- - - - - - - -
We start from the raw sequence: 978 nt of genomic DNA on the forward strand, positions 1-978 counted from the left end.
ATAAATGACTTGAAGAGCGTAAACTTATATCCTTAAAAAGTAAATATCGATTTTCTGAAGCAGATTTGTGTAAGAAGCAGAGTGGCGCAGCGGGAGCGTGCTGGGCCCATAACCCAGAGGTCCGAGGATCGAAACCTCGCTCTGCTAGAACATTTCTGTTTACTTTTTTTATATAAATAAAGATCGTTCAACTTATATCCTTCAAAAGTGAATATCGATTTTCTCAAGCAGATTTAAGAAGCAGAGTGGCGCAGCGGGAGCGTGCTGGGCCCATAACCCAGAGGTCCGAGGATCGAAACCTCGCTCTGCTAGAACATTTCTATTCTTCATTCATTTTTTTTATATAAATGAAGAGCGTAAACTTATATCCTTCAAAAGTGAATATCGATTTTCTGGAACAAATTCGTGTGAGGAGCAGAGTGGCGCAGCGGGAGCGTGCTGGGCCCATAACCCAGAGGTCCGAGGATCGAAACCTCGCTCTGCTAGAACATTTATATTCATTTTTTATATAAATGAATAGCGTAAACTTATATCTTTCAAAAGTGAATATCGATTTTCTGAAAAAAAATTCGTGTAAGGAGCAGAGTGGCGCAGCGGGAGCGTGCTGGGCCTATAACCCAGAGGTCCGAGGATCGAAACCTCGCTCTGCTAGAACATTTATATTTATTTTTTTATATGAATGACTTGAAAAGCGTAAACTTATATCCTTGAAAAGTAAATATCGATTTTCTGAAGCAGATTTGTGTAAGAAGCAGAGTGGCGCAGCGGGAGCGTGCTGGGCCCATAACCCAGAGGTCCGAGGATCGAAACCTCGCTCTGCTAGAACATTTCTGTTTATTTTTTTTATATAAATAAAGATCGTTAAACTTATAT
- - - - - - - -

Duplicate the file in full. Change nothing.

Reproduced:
We start from the raw sequence: 978 nt of genomic DNA on the forward strand, positions 1-978 counted from the left end.
ATAAATGACTTGAAGAGCGTAAACTTATATCCTTAAAAAGTAAATATCGATTTTCTGAAGCAGATTTGTGTAAGAAGCAGAGTGGCGCAGCGGGAGCGTGCTGGGCCCATAACCCAGAGGTCCGAGGATCGAAACCTCGCTCTGCTAGAACATTTCTGTTTACTTTTTTTATATAAATAAAGATCGTTCAACTTATATCCTTCAAAAGTGAATATCGATTTTCTCAAGCAGATTTAAGAAGCAGAGTGGCGCAGCGGGAGCGTGCTGGGCCCATAACCCAGAGGTCCGAGGATCGAAACCTCGCTCTGCTAGAACATTTCTATTCTTCATTCATTTTTTTTATATAAATGAAGAGCGTAAACTTATATCCTTCAAAAGTGAATATCGATTTTCTGGAACAAATTCGTGTGAGGAGCAGAGTGGCGCAGCGGGAGCGTGCTGGGCCCATAACCCAGAGGTCCGAGGATCGAAACCTCGCTCTGCTAGAACATTTATATTCATTTTTTATATAAATGAATAGCGTAAACTTATATCTTTCAAAAGTGAATATCGATTTTCTGAAAAAAAATTCGTGTAAGGAGCAGAGTGGCGCAGCGGGAGCGTGCTGGGCCTATAACCCAGAGGTCCGAGGATCGAAACCTCGCTCTGCTAGAACATTTATATTTATTTTTTTATATGAATGACTTGAAAAGCGTAAACTTATATCCTTGAAAAGTAAATATCGATTTTCTGAAGCAGATTTGTGTAAGAAGCAGAGTGGCGCAGCGGGAGCGTGCTGGGCCCATAACCCAGAGGTCCGAGGATCGAAACCTCGCTCTGCTAGAACATTTCTGTTTATTTTTTTTATATAAATAAAGATCGTTAAACTTATAT